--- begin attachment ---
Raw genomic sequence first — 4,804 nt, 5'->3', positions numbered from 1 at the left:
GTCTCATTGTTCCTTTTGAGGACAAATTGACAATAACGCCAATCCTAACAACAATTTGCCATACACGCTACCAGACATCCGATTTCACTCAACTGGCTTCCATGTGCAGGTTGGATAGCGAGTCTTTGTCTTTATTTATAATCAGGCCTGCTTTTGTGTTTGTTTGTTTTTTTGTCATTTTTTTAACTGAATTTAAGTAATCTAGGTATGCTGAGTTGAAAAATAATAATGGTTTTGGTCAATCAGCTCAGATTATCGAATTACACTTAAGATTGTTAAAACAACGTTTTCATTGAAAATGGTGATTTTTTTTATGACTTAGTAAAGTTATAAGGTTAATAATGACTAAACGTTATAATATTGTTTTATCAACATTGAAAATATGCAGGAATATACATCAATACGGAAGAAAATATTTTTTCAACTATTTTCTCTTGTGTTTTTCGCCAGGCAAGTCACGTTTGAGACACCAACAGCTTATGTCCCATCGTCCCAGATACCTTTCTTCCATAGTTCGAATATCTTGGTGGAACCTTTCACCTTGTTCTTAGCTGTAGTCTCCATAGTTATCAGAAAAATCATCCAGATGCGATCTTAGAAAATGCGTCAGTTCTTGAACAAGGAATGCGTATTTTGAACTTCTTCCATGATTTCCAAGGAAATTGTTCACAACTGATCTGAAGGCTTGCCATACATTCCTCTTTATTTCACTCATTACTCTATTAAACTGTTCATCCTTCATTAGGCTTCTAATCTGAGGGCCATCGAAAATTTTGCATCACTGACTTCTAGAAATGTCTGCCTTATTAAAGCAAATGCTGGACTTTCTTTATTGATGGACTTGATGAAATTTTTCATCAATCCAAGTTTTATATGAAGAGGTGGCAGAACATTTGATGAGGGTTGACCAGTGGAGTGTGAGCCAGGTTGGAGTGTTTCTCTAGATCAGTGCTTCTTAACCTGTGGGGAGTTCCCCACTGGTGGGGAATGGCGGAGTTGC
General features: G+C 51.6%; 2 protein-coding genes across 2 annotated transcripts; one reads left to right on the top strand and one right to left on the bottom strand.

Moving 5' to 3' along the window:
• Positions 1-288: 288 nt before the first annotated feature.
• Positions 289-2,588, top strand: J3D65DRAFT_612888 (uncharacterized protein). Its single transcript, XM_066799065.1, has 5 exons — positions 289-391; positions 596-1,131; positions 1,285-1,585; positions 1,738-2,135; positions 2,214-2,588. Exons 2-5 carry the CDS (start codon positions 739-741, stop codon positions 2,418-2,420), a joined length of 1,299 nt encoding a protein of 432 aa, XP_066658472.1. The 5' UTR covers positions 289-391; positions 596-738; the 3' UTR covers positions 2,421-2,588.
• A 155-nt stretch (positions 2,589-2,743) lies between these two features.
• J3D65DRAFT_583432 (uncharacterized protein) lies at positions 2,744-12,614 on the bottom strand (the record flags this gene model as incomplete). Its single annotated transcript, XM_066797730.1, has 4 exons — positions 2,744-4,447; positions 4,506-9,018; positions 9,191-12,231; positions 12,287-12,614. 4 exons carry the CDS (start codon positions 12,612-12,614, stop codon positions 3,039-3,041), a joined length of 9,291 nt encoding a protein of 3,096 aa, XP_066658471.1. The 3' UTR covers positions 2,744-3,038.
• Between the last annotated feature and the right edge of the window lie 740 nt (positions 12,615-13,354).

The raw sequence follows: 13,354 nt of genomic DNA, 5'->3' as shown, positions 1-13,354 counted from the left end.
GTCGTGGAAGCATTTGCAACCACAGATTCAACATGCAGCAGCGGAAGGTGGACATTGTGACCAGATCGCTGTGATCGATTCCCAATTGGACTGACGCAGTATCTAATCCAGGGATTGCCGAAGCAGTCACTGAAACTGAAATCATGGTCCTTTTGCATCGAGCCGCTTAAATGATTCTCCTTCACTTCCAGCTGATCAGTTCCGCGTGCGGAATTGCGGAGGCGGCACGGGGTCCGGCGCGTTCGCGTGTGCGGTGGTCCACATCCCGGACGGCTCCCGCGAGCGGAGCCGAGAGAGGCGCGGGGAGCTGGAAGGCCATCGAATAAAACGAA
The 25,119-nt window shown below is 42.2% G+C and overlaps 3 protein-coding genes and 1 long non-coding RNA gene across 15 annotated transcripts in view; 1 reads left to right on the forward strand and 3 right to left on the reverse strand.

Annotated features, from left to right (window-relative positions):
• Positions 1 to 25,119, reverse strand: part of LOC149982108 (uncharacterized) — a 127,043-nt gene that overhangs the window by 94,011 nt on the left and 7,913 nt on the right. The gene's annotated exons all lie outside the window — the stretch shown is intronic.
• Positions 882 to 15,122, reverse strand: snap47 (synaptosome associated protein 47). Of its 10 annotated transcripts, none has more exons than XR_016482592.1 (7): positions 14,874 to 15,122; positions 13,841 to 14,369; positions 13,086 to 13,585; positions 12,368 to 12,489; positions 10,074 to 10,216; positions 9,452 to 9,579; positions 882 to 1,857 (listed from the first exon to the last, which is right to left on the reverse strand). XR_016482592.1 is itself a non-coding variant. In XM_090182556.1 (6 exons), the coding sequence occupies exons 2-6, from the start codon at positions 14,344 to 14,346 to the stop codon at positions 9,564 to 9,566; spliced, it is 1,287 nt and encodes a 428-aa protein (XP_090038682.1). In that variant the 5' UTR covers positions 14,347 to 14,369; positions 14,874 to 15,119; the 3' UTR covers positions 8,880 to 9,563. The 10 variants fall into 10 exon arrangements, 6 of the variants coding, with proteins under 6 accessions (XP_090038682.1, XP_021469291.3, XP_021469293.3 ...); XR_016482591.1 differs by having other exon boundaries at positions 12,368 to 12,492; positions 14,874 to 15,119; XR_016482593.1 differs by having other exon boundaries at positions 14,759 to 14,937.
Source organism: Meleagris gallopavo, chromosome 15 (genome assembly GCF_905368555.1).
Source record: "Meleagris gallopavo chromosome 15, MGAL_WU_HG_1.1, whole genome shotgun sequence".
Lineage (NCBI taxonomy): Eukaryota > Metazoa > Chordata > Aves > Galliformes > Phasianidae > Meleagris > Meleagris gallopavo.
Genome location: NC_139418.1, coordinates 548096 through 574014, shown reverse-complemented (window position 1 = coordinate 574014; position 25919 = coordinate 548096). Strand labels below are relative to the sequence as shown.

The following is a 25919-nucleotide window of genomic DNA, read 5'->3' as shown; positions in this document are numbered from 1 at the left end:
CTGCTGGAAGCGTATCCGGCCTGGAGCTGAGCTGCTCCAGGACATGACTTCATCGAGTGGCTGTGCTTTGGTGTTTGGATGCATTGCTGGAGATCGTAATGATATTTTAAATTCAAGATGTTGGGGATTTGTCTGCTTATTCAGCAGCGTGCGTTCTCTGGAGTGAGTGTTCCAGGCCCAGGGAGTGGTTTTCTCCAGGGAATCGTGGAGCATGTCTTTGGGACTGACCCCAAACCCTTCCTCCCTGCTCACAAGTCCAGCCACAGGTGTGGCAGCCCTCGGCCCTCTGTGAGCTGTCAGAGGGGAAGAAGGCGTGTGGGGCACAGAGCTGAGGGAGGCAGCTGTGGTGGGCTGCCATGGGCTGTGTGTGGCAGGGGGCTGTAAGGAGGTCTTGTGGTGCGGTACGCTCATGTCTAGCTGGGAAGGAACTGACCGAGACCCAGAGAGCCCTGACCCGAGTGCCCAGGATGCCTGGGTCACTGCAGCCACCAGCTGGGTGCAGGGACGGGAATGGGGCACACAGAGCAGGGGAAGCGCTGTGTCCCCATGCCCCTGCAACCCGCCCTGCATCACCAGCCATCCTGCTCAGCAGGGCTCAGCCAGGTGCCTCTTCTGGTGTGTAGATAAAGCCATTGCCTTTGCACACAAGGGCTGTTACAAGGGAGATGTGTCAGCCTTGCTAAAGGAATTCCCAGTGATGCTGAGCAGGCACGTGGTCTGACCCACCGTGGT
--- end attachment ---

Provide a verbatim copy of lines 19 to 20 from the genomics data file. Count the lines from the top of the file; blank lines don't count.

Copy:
Genome location: NC_139418.1, coordinates 548096 through 574014, shown reverse-complemented (window position 1 = coordinate 574014; position 25919 = coordinate 548096). Strand labels below are relative to the sequence as shown.

The following is a 25919-nucleotide window of genomic DNA, read 5'->3' as shown; positions in this document are numbered from 1 at the left end: